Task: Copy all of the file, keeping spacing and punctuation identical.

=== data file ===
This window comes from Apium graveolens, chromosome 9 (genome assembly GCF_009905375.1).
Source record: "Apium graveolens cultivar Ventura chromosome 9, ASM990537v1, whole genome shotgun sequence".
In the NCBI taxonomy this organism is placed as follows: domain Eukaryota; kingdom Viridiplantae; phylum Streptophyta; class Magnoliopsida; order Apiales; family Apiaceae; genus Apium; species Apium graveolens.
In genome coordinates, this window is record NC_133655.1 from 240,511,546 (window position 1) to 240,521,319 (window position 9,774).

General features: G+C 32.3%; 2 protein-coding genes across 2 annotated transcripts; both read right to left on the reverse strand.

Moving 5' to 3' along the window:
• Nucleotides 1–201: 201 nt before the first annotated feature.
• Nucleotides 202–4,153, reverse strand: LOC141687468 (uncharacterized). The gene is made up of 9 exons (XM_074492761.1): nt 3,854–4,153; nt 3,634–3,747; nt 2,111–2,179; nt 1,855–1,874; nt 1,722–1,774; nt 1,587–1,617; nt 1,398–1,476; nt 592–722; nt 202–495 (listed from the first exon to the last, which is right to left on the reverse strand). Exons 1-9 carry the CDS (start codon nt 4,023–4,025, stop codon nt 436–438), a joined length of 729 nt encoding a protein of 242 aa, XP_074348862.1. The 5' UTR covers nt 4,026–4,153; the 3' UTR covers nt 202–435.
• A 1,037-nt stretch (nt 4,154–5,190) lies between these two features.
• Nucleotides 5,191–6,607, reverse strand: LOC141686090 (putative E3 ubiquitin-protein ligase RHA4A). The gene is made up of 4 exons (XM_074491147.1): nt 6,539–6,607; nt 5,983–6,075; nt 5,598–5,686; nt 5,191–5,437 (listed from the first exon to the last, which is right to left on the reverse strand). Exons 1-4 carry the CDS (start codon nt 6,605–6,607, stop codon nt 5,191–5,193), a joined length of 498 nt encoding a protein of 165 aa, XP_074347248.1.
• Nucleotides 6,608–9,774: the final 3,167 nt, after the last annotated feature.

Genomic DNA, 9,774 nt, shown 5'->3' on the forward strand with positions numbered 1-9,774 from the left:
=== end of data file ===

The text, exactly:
This window comes from Apium graveolens, chromosome 9 (genome assembly GCF_009905375.1).
Source record: "Apium graveolens cultivar Ventura chromosome 9, ASM990537v1, whole genome shotgun sequence".
In the NCBI taxonomy this organism is placed as follows: domain Eukaryota; kingdom Viridiplantae; phylum Streptophyta; class Magnoliopsida; order Apiales; family Apiaceae; genus Apium; species Apium graveolens.
In genome coordinates, this window is record NC_133655.1 from 240,511,546 (window position 1) to 240,521,319 (window position 9,774).

General features: G+C 32.3%; 2 protein-coding genes across 2 annotated transcripts; both read right to left on the reverse strand.

Moving 5' to 3' along the window:
• Nucleotides 1–201: 201 nt before the first annotated feature.
• Nucleotides 202–4,153, reverse strand: LOC141687468 (uncharacterized). The gene is made up of 9 exons (XM_074492761.1): nt 3,854–4,153; nt 3,634–3,747; nt 2,111–2,179; nt 1,855–1,874; nt 1,722–1,774; nt 1,587–1,617; nt 1,398–1,476; nt 592–722; nt 202–495 (listed from the first exon to the last, which is right to left on the reverse strand). Exons 1-9 carry the CDS (start codon nt 4,023–4,025, stop codon nt 436–438), a joined length of 729 nt encoding a protein of 242 aa, XP_074348862.1. The 5' UTR covers nt 4,026–4,153; the 3' UTR covers nt 202–435.
• A 1,037-nt stretch (nt 4,154–5,190) lies between these two features.
• Nucleotides 5,191–6,607, reverse strand: LOC141686090 (putative E3 ubiquitin-protein ligase RHA4A). The gene is made up of 4 exons (XM_074491147.1): nt 6,539–6,607; nt 5,983–6,075; nt 5,598–5,686; nt 5,191–5,437 (listed from the first exon to the last, which is right to left on the reverse strand). Exons 1-4 carry the CDS (start codon nt 6,605–6,607, stop codon nt 5,191–5,193), a joined length of 498 nt encoding a protein of 165 aa, XP_074347248.1.
• Nucleotides 6,608–9,774: the final 3,167 nt, after the last annotated feature.

Genomic DNA, 9,774 nt, shown 5'->3' on the forward strand with positions numbered 1-9,774 from the left: